Dr. Edward Siegel
“physical-mathematicist”
CATEGORYSEMANTICS@GMAIL.COM
(206) 659-0235


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December 10, 2013
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whatever and however we still have to appreciate the work of John Backus, because he is happy or not tim (John Backus) has been laying the foundation for the development of programming technologies


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November 29, 2013
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good.. :“I now regard all conventional languages (FORTRANs, ALGOLs, their successors and derivatives) as increasingly complex elaborations of the style of programming dictated by the von Neumann computer. … It is unfortunate because their long-standing familiarity will make it hard for us to understand and adopt new programming styles which one day will offer far greater intellectual and computational power”. (John died in 2007, at age 82.)


Posted by: ADI NUGRAHA
 
November 29, 2013
9:41 pm

This will also pave the way for thought signal transmission.


Posted by: Yudhi
 
November 29, 2013
9:39 pm

this is technology for the SyNAPSE project


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November 22, 2013
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September 4, 2013
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Further research results can be generated this way:

cat GangOf4Book | sed ‘s/object/corelet/g’


Posted by: Konrad Zuse
 
August 15, 2013
3:34 pm

Kursweil thinks computers will be trillions times our intelligence by 2030.how when still not even the intelligence of a 4 year old with no common sense


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August 13, 2013
8:16 am

computation (neuron), memory (synapses), and communication (axons) sounds like MVC – model (synapses), view (axons), control (neuron).

HP


Posted by: Heinz Peter Hippenstiel
 
August 13, 2013
3:04 am

Interesting O’Reilly’s poster missed out several key IBM programming languages


Posted by: Alan
 
August 10, 2013
3:32 am

The idea is excellent but my question is how it will fit in the market and use with the quantum computing and computers.
Will quantum computers be using this cognitive hardware architecture or how do you perceive it.


Posted by: Sunil Mandhan
 
August 9, 2013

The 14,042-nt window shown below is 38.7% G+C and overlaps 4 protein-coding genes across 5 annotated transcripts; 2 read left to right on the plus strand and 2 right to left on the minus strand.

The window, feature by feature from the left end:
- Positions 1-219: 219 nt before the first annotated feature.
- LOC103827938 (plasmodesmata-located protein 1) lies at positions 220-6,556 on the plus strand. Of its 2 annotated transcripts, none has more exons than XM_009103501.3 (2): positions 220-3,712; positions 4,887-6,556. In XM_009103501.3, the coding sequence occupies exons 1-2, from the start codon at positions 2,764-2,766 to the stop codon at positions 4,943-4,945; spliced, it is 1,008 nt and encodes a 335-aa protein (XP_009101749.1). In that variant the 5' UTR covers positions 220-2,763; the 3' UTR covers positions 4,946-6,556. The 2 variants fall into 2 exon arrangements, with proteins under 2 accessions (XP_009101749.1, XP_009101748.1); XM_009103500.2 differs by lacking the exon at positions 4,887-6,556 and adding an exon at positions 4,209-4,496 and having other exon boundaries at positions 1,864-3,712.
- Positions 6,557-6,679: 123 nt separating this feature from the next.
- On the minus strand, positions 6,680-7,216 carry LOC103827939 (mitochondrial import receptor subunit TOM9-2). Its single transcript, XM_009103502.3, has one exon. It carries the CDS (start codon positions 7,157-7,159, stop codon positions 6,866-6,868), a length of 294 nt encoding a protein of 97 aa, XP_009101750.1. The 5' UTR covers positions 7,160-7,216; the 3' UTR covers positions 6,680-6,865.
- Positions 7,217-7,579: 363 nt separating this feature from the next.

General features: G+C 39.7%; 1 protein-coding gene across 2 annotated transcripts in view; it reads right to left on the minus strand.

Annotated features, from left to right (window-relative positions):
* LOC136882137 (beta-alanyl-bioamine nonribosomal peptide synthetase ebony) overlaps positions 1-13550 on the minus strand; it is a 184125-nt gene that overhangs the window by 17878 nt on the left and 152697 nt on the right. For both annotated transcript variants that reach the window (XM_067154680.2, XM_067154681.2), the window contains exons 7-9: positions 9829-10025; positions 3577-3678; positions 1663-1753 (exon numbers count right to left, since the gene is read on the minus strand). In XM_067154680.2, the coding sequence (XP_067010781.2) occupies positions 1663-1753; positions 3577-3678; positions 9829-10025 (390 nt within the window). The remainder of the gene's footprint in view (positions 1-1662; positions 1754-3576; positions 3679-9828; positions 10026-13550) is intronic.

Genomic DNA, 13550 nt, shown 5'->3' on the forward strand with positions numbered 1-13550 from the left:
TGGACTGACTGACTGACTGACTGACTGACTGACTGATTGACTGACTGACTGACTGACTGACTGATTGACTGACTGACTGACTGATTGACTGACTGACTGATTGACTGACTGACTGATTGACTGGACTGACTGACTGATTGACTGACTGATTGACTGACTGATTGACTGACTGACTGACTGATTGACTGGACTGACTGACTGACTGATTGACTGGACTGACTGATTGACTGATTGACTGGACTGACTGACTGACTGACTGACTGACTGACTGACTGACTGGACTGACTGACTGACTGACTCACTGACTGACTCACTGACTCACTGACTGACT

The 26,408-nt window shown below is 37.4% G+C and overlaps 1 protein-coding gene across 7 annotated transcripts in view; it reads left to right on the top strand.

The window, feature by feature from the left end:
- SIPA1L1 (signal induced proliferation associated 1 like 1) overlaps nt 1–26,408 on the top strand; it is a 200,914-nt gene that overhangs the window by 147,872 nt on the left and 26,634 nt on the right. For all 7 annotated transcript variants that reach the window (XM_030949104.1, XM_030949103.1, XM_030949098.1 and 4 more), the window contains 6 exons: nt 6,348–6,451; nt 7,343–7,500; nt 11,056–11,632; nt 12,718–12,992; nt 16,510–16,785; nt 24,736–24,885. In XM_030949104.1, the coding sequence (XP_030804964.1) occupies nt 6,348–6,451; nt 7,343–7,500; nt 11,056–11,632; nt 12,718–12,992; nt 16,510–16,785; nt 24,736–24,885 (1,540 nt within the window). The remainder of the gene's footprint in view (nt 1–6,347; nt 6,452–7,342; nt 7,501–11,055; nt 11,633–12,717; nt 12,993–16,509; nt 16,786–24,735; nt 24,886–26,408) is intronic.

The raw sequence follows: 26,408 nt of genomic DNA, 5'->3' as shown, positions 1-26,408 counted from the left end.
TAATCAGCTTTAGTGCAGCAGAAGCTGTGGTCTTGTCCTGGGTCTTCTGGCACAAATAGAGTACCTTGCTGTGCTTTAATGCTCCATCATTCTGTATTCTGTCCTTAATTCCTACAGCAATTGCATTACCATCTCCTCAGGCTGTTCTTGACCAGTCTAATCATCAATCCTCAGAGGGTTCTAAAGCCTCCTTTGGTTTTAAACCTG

2:37 pm

Since Python actually has better MATLAB-like modules than MATLAB itself, it should have been built on Python, a widely-used and powerful language that already has plenty of very good programmers who know it and who would be attracted to IBM’s new environment. IBM went in the wrong direction with their in-home language


Posted by: Jim Mooney
 
August 9, 2013
2:04 pm

Wow. The possibilities are astounding.


Posted by: Von Chucwuemeca
 
August 8, 2013
12:05 pm

The future of computing and medicine will definitely be intertwined because the way a human being functions and a computer functions are quite similar as far as I am concerned.

Molecular biology is the key to this breakthrough and my gut feeling is that it also requires Nano technology to play a big part in paving the way for Human and Computer communication.

The communication would be at the molecular level or at the atomic or sub atomic particle level. Why at this level, well everything is made up of the same substance at the atomic level hence the communication between the same substance will be easier or less complex (not that it is an easy plug and play matter, it will be a tough bridge to cross initially).

Once the mode of communication has been established, it would be only a matter of time before human communication signals from within the body would be intercepted by an external computer and help diagnose a normal signal and a distress signal (detecting ailing body parts).

This could pave the way to crack the secrets of the mind and explore the vast storage facilities of the brain using Nano receptors implanted in a human temple and communicated wireless to the diagnosing computer.

This will also pave the way for thought signal transmission.

Once the communication patterns from a brain is understood Nano memory chips could be used to restore damaged brain sections and help generate the required signals to restore non functioning signals to limbs etc.,

Nano technology can be used to repair spinal cord damages by implanting Nano signal conveyors or signal boosters to give continuity to the signal for normal body functioning.

Well how do I know all these stuff?? I simply keep dreaming of this on and off and felt I should blurt it out to someone like you folks who might be receptive and act on it.


Posted by: Anas Sheriffdeen
 
12 Trackbacks
 
April 14, 2014
12:21 am

[…] IBM is announcing DARPA SyNAPSE Phase 3 that builds on Phase 0, Phase 1, and Phase 2. See here for my perspective on the significance of the results being announced. See here for a video […]


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April 13, 2014
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April 13, 2014